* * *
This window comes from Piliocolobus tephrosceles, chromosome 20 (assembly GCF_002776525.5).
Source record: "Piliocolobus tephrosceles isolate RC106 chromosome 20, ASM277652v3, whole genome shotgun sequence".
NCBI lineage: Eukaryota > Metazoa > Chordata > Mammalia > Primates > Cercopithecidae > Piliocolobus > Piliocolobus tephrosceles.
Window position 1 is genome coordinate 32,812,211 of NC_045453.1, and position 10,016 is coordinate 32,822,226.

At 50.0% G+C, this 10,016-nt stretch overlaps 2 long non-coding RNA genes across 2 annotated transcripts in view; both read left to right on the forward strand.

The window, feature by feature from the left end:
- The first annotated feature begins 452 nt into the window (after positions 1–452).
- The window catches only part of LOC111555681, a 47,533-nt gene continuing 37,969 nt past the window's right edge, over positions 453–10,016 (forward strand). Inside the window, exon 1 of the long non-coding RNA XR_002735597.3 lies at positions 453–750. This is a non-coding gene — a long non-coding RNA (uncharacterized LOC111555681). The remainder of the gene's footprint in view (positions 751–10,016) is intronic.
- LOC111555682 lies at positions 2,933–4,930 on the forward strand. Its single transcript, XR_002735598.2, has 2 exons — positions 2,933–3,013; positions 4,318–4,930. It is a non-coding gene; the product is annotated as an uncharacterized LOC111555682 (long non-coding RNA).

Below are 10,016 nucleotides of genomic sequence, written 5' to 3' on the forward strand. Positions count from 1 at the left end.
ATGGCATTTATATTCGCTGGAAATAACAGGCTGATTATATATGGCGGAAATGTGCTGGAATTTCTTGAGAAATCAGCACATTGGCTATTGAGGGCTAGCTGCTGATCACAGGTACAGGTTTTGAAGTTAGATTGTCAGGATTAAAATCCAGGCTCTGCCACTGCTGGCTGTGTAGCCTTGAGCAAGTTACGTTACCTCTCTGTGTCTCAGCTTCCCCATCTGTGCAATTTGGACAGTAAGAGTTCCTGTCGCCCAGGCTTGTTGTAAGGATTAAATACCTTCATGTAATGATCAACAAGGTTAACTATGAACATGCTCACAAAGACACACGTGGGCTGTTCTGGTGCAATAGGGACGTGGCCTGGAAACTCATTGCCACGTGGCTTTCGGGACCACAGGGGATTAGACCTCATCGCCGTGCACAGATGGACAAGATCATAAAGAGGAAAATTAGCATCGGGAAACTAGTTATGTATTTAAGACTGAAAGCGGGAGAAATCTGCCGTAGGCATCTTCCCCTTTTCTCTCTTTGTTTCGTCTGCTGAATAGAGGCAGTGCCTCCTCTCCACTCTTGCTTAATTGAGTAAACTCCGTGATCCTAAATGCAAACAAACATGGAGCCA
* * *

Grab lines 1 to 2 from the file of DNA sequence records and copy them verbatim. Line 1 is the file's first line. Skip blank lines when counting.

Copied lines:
This window comes from Piliocolobus tephrosceles, chromosome 20 (assembly GCF_002776525.5).
Source record: "Piliocolobus tephrosceles isolate RC106 chromosome 20, ASM277652v3, whole genome shotgun sequence".